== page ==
California’s interior is home to a suite of waterbird species that rely upon freshwater lakes and marshes in the state’s interior for their breeding cycle. In fact, they breed in sizable concentrations, in colonies, where habitat is available. White Pelicans, California Gulls, Black Terns, and Double-crested Cormorants are among the seven species that fly to ancestral sites such as the Klamath Basin to build their nests and raise their young. Today, the changing water regime statewide makes flooded agricultural fields potential nest habitat for some of these waterbirds.
The waterscape in our region has changed drastically in the past 200 years. Before settlement by Euro-Americans, California’s interior was laced with wetlands and lakes, even in summer, and they teemed with breeding birds. Today, by contrast, natural marshlands are rare and ephemeral. Private lands now hold some of the greatest wetland habitat and potential for more. As demand for limited water supplies intensify, and our climate changes, some populations of inland breeding waterbirds may be pushed to the limit. Until recently, however, their status was essentially unknown.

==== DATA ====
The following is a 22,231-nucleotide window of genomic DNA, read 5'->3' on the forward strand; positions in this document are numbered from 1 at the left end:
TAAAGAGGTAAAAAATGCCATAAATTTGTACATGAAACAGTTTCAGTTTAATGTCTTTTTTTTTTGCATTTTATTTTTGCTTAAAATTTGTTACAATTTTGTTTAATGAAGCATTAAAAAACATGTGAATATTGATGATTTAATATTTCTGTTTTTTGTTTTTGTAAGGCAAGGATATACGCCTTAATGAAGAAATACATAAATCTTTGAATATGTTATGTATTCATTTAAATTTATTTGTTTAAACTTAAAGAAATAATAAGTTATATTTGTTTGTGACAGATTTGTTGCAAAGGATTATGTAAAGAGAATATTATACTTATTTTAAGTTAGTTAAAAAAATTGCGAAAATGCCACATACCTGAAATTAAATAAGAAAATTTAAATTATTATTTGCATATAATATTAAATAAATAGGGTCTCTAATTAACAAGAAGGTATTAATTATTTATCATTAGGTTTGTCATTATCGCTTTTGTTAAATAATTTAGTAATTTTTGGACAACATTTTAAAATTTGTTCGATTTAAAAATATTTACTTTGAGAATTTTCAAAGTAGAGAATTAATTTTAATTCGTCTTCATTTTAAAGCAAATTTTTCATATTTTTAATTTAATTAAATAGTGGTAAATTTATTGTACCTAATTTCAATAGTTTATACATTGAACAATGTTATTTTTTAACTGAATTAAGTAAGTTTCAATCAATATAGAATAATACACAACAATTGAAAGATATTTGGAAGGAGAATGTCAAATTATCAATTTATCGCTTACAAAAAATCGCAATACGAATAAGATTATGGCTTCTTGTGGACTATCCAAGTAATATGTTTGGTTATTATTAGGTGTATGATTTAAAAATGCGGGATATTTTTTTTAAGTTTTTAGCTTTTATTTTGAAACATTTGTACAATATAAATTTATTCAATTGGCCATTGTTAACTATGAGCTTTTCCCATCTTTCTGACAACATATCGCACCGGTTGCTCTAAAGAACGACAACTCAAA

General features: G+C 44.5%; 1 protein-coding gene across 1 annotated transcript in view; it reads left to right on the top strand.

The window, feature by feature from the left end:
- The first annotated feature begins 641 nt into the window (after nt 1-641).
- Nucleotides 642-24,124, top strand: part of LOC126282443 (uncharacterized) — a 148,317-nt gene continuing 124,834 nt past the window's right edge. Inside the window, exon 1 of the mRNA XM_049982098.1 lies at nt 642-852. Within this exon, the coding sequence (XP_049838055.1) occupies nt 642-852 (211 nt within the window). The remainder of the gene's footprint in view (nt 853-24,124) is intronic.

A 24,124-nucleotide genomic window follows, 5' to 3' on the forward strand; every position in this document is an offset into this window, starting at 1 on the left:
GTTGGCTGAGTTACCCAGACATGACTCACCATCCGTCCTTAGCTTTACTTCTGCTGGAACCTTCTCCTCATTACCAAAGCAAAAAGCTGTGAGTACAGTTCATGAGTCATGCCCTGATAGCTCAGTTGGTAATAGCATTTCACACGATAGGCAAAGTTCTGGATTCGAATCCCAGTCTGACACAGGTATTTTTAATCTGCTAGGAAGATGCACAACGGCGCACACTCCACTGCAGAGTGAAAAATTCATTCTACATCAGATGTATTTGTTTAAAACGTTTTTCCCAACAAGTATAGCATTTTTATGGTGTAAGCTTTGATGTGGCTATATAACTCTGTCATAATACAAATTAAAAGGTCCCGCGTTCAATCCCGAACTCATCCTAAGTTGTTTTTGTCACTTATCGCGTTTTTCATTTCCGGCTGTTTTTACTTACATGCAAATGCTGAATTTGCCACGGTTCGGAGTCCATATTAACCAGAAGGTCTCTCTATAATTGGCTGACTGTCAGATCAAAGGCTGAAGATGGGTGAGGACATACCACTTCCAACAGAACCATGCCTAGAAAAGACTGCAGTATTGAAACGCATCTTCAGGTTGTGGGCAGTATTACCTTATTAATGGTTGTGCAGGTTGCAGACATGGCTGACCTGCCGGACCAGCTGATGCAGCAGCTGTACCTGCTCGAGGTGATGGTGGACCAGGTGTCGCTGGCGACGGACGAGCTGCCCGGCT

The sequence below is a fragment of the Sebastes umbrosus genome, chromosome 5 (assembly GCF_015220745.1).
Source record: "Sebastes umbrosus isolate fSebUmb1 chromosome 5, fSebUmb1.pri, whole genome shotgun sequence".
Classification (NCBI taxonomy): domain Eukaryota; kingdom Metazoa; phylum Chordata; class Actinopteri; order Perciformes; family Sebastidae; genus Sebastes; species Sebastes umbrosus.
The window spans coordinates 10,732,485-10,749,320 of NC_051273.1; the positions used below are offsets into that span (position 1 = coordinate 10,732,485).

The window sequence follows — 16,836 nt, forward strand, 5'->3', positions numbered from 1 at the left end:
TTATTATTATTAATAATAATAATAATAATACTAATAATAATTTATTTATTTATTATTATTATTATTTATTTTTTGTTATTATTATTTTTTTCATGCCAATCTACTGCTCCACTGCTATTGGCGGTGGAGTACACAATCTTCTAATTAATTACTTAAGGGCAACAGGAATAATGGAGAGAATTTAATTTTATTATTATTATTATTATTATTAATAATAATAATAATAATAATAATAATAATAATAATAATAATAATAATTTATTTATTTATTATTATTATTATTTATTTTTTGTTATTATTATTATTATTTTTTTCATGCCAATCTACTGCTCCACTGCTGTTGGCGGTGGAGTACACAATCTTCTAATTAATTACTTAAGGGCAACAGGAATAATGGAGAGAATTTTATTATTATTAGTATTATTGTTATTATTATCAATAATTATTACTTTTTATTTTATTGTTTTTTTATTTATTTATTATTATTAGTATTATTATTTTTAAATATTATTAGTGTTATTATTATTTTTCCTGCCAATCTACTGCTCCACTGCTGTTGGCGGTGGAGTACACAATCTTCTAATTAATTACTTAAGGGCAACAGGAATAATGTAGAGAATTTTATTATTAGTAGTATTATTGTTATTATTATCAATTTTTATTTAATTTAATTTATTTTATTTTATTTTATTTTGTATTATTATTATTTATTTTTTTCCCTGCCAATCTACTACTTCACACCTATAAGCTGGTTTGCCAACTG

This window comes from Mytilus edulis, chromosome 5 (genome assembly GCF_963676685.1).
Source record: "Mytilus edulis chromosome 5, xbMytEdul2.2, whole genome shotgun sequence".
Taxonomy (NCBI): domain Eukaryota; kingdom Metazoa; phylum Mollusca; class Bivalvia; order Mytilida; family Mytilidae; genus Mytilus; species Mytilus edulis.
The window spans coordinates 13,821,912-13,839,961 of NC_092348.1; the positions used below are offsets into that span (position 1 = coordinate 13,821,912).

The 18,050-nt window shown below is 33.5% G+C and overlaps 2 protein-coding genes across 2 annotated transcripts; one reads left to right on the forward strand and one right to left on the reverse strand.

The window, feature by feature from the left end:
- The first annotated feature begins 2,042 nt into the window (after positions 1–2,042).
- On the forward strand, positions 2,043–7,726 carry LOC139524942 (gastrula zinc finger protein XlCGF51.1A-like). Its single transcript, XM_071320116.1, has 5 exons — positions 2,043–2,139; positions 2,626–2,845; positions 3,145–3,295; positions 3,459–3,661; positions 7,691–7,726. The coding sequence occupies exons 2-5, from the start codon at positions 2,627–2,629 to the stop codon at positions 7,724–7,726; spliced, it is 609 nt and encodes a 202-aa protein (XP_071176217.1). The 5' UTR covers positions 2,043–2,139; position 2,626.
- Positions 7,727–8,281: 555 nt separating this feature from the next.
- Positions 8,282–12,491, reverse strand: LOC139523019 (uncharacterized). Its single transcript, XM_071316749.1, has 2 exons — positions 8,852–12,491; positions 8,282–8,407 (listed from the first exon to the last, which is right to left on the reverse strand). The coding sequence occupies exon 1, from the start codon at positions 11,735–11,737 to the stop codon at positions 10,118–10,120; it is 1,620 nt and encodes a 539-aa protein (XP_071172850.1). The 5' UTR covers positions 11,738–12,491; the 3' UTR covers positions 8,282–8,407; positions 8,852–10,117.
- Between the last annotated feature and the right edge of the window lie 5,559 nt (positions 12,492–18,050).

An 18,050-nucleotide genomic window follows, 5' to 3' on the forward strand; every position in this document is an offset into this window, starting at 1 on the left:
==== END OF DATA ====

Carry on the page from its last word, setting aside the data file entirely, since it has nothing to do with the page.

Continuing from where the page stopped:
To fill this gap in knowledge, since 1997 Point Blue has surveyed all of the state’s remote regions, documenting the colony size, distribution, and habitat requirements of all seven species of colonial waterbirds that breed in the region. Point Blue ecologists, especially Senior Biologist Dave Shuford, conducted this field work and also examined ways that yearly rainfall – highly variable – affects the birds and their habitats. Our reports to the State of California represent the most complete and up-to-date information available in considering water allocations.
Also shown in our findings: California’s inland-breeding seabirds are resilient: some can shift to flooded rice fields or otherwise make use of nest habitat shaped by agriculture; many can take advantage of the sudden appearance or reappearance of habitat when rainfall is superabundant. Their resilience and our information may support the continued presence of these majestic species in California.
Learn more about one inland colonial waterbird, the Black Tern, in our special status species section.